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Blake Andoro wrote:

Hi, guys —

  1. Can I:
    • receive several partial indulgences within a day, or
    • do indulgenced work like a plenary indulgence where you can only receive one a day?

  2. If I'm in a state of grace, do I still need to go to Confession before I can receive a plenary indulgence?
  3. Does a partial indulgence require sacramental Confession?

Blake

  { How many indulgences can I receive in a day and do I have to go to Confession to receive them? }

Mike replied:

Hi, Blake —

I found a really good piece by James Akin that I think answers your question. I've included the key text below. I've also gathered what the Catechism has to say on the issue.

Based on what James and the Catechism have said, the answers are:

  1. Yes.
  2. Yes.
  3. No.

Hope this helps,

Mike

How To Gain An Indulgence

To gain any indulgence you must be a Catholic in a state of grace. You must be a Catholic in order to be under the Church's jurisdiction, and you must be in a state of grace because apart from God's grace none of your actions are fundamentally pleasing to God (meritorious). You also must have at least the habitual intention of gaining an indulgence by the act performed.

To gain a partial indulgence, you must perform with a contrite heart the act to which the indulgence is attached.

To gain a plenary indulgence you must perform the act with a contrite heart plus you must go to Confession (one Confession may suffice for several plenary indulgences), receive Holy Communion, and pray for the pope's intentions. (An Our Father and a Hail Mary said for the pope's intentions are sufficient, although you are free to substitute other prayers of your own choosing.) The final condition is that you must be free from all attachment to sin, including venial sin.

Because of the extreme difficulty in meeting the final condition, plenary indulgences are rarely obtained. If you attempt to receive a plenary indulgence, but are unable to meet the last condition, a partial indulgence is received instead.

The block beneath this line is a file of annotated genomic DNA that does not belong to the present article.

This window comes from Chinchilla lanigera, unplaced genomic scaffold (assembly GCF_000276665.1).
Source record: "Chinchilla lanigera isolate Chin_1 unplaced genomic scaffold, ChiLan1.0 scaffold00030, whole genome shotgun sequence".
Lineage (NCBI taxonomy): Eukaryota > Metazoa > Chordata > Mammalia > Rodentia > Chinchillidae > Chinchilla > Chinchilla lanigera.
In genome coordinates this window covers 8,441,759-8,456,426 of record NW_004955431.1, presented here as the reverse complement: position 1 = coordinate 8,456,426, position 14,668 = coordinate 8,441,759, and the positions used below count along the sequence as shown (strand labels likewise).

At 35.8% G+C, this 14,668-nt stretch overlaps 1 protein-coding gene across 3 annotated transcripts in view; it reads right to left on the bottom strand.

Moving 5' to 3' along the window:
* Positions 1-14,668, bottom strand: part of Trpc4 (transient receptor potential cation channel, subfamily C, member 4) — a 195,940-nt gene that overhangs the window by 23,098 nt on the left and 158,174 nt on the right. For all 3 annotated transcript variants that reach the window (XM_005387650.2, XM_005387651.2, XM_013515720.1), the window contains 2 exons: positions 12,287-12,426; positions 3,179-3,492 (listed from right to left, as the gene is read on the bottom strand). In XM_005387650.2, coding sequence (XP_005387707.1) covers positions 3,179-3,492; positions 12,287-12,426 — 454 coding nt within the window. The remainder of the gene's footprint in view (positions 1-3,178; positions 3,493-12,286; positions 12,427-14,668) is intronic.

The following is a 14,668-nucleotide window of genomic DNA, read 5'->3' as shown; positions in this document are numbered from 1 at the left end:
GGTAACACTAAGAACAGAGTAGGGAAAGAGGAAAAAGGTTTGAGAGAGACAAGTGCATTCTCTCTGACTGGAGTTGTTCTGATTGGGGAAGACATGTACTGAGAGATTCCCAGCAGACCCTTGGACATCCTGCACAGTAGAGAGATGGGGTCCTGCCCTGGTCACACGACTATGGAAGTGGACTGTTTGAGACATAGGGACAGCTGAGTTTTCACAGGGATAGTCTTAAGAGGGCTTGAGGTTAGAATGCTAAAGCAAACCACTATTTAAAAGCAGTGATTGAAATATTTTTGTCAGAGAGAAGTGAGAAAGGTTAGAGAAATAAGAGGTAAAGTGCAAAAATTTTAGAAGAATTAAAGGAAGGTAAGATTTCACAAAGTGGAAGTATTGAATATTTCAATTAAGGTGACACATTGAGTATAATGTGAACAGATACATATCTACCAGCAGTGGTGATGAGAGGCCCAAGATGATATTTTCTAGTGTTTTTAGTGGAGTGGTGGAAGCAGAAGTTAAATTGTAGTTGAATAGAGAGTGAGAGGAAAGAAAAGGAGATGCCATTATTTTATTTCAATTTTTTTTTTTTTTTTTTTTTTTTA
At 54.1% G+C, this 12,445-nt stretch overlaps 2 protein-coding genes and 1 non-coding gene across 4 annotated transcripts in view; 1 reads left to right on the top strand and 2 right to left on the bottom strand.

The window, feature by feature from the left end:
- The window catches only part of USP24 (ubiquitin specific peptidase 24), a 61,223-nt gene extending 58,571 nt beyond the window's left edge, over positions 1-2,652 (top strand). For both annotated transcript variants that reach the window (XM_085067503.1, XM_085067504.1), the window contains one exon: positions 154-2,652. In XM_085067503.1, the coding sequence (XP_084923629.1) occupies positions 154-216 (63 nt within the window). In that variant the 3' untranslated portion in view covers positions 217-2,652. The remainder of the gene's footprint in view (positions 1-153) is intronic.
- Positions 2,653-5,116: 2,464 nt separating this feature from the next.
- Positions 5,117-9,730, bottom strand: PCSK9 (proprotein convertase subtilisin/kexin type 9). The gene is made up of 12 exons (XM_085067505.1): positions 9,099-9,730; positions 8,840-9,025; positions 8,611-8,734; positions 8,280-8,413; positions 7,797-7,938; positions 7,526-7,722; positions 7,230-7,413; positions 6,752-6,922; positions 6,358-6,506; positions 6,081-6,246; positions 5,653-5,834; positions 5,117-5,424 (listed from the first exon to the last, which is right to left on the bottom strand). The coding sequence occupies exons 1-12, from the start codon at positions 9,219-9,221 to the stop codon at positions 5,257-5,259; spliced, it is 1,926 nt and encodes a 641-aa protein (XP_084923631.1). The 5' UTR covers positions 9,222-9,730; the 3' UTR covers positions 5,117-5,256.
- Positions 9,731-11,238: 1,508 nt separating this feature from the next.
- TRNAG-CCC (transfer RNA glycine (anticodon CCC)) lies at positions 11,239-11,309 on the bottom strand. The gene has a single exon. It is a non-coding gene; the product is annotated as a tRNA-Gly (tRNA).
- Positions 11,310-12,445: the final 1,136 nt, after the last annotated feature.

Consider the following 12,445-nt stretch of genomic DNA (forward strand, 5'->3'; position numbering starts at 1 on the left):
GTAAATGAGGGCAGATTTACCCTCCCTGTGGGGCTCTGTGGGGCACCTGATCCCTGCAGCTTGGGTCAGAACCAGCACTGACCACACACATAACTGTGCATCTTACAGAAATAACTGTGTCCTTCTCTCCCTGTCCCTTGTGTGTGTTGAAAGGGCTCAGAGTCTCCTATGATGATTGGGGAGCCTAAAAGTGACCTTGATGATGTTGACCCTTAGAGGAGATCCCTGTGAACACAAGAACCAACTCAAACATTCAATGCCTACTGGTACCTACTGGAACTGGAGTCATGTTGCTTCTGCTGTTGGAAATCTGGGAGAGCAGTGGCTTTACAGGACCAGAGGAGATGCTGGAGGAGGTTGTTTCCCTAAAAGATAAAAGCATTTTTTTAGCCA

Below are indulgences listed in the <Handbook of Indulgences> (New York: Catholic Book Publishing, 1991). Note that there is an indulgence for Bible reading. So, rather than discouraging Bible reading, the Catholic Church promotes it by giving indulgences for it! (This was the case long before Vatican II.) An act of spiritual communion, expressed in any devout formula whatsoever, is endowed with a partial indulgence.

  1. A partial indulgence is granted the Christian faithful who devoutly spend time in mental prayer.
  2. A partial indulgence is granted the Christian faithful who read sacred Scripture with the veneration due God's word and as a form of spiritual reading. The indulgence will be a plenary one when such reading is done for at least one-half hour [provided the other conditions are met].
  3. A partial indulgence is granted to the Christian faithful who devoutly sign themselves with the cross while saying the customary formula: "In the name of the Father, and of the Son, and of the Holy Spirit. Amen."
  4. Priests who administer the sacraments to the Christian faithful who are in a life-and- death situation should not neglect to impart to them the apostolic blessing, with its attached indulgence.

But if a priest cannot be present, Holy Mother Church lovingly grants such persons who are rightly disposed a plenary indulgence to be obtained in <articulo mortis>, at the approach of death, provided they regularly prayed in some way during their lifetime. The use of a crucifix or a cross is recommended in obtaining this plenary indulgence. In such a situation the three usual conditions required in order to gain a plenary indulgence are substituted for by the condition "provided they regularly prayed in some way."